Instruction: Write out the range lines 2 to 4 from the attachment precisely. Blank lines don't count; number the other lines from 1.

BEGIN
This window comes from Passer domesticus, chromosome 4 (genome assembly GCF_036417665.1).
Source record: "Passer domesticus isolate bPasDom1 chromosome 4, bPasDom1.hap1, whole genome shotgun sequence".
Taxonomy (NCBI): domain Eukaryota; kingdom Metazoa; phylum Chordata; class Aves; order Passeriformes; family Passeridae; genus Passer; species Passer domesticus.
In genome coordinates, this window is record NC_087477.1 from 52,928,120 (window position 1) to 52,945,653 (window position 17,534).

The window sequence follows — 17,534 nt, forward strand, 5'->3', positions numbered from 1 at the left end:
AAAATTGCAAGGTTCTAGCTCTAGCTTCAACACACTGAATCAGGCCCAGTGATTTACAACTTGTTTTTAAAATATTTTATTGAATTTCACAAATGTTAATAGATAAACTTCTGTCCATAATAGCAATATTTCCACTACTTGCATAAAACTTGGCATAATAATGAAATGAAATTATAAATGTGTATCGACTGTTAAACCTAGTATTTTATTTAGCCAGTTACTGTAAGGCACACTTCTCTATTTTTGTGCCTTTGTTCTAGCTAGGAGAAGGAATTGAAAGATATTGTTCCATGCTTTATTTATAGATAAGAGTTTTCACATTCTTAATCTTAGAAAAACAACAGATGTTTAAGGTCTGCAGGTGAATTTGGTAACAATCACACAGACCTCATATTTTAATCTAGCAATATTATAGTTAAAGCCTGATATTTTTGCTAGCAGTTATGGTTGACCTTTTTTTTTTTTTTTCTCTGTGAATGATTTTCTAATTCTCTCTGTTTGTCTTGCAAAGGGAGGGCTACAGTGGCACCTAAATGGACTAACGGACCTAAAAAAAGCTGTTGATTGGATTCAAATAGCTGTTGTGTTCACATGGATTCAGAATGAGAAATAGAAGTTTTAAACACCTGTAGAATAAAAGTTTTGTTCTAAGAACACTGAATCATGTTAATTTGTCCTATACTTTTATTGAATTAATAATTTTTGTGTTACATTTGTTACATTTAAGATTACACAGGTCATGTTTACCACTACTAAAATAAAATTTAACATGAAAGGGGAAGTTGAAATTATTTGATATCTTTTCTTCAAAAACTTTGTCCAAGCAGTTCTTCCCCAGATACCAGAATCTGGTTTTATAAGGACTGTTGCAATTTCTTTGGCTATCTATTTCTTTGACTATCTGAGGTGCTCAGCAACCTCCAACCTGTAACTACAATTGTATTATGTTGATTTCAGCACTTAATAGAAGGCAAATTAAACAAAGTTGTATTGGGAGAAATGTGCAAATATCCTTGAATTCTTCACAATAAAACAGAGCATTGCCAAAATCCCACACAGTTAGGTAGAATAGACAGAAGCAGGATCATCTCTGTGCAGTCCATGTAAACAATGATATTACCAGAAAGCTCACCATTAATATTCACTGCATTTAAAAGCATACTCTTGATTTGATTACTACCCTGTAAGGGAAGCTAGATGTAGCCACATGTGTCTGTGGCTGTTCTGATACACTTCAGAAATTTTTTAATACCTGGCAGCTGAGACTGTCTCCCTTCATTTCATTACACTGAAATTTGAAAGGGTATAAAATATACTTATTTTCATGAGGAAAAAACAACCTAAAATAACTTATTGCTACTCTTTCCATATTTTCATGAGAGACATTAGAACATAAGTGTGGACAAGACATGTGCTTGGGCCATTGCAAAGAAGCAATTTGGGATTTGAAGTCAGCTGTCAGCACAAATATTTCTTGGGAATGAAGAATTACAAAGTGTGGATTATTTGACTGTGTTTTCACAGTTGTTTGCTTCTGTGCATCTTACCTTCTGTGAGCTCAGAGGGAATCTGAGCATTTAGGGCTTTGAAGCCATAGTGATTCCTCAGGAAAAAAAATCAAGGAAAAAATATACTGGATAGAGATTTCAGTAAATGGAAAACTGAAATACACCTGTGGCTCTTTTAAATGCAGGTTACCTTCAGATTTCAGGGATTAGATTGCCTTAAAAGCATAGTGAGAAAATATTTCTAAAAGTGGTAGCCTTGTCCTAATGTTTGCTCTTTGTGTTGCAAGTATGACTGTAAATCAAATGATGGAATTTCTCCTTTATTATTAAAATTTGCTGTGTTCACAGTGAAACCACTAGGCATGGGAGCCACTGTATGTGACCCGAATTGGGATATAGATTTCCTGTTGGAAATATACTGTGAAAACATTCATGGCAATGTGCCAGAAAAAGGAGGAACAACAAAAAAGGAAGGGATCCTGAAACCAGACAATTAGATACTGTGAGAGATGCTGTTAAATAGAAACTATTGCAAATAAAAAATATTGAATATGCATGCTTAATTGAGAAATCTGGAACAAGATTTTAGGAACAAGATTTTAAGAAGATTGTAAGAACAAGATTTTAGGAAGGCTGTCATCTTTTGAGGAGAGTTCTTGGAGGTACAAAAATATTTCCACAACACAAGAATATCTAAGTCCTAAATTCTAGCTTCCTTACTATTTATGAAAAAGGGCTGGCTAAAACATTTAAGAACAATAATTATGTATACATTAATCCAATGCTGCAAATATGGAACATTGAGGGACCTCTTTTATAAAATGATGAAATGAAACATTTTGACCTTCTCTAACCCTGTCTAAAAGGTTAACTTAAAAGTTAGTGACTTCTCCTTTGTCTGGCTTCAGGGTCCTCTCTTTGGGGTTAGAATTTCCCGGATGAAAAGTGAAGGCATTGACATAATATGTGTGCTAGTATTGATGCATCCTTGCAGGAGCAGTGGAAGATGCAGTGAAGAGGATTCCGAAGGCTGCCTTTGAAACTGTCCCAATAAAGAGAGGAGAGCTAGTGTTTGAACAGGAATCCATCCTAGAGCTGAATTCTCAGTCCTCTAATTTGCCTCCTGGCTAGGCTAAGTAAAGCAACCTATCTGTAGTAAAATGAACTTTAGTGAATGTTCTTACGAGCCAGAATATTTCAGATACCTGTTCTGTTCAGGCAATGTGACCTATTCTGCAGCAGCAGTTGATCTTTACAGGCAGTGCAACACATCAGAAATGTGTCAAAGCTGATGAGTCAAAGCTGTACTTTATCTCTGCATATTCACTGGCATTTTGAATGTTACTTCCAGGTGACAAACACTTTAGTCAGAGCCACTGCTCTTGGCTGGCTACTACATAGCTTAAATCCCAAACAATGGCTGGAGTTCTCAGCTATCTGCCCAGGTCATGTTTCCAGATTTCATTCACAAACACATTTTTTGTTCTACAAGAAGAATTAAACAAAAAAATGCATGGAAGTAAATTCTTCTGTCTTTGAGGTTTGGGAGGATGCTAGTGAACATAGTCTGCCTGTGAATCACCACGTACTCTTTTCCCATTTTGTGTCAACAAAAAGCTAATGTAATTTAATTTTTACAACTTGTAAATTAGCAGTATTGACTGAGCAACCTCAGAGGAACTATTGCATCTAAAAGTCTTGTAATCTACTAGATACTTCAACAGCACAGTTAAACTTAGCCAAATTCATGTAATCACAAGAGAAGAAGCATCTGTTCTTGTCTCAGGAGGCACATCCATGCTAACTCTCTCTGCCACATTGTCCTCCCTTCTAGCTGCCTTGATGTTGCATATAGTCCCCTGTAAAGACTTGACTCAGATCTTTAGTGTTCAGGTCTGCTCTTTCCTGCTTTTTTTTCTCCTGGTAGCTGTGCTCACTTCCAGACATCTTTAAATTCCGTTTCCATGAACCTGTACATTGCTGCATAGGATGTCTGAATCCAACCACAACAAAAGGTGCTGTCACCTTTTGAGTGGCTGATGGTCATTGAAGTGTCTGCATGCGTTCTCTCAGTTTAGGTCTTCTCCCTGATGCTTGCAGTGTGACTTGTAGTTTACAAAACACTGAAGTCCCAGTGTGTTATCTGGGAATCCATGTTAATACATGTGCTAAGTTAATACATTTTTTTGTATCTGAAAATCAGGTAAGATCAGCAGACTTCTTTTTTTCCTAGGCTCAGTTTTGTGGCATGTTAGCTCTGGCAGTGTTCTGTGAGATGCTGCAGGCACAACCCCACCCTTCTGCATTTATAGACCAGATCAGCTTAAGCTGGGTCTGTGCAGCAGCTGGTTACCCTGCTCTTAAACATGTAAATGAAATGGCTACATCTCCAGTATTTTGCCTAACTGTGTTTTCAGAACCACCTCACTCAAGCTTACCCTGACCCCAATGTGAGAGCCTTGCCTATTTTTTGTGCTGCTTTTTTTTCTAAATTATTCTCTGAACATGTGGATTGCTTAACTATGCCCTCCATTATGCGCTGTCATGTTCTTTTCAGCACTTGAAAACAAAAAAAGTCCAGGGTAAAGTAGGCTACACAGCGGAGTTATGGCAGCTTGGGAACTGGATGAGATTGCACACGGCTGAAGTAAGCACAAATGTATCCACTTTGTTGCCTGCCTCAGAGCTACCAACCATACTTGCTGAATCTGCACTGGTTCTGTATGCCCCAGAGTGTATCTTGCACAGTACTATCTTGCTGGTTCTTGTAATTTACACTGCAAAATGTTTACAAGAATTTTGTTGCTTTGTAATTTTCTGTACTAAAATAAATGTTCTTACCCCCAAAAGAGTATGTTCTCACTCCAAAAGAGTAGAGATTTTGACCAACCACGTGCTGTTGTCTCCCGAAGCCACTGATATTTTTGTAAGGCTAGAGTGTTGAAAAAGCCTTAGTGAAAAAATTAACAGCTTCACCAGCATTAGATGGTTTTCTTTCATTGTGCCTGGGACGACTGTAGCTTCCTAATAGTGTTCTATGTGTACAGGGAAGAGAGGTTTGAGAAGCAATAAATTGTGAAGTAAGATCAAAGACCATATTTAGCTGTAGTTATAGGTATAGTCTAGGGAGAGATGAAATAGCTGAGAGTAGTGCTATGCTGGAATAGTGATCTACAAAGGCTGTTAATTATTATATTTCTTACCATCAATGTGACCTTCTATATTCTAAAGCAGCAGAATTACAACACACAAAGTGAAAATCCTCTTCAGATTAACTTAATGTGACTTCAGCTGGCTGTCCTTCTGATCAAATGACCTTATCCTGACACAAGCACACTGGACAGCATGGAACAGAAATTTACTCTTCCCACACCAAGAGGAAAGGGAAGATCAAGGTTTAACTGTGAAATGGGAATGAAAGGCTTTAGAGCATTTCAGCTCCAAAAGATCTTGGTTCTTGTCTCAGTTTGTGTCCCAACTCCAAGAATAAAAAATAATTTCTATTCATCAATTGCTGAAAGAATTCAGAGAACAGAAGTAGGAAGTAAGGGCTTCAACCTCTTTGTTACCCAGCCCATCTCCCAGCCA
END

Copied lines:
Source record: "Passer domesticus isolate bPasDom1 chromosome 4, bPasDom1.hap1, whole genome shotgun sequence".
Taxonomy (NCBI): domain Eukaryota; kingdom Metazoa; phylum Chordata; class Aves; order Passeriformes; family Passeridae; genus Passer; species Passer domesticus.
In genome coordinates, this window is record NC_087477.1 from 52,928,120 (window position 1) to 52,945,653 (window position 17,534).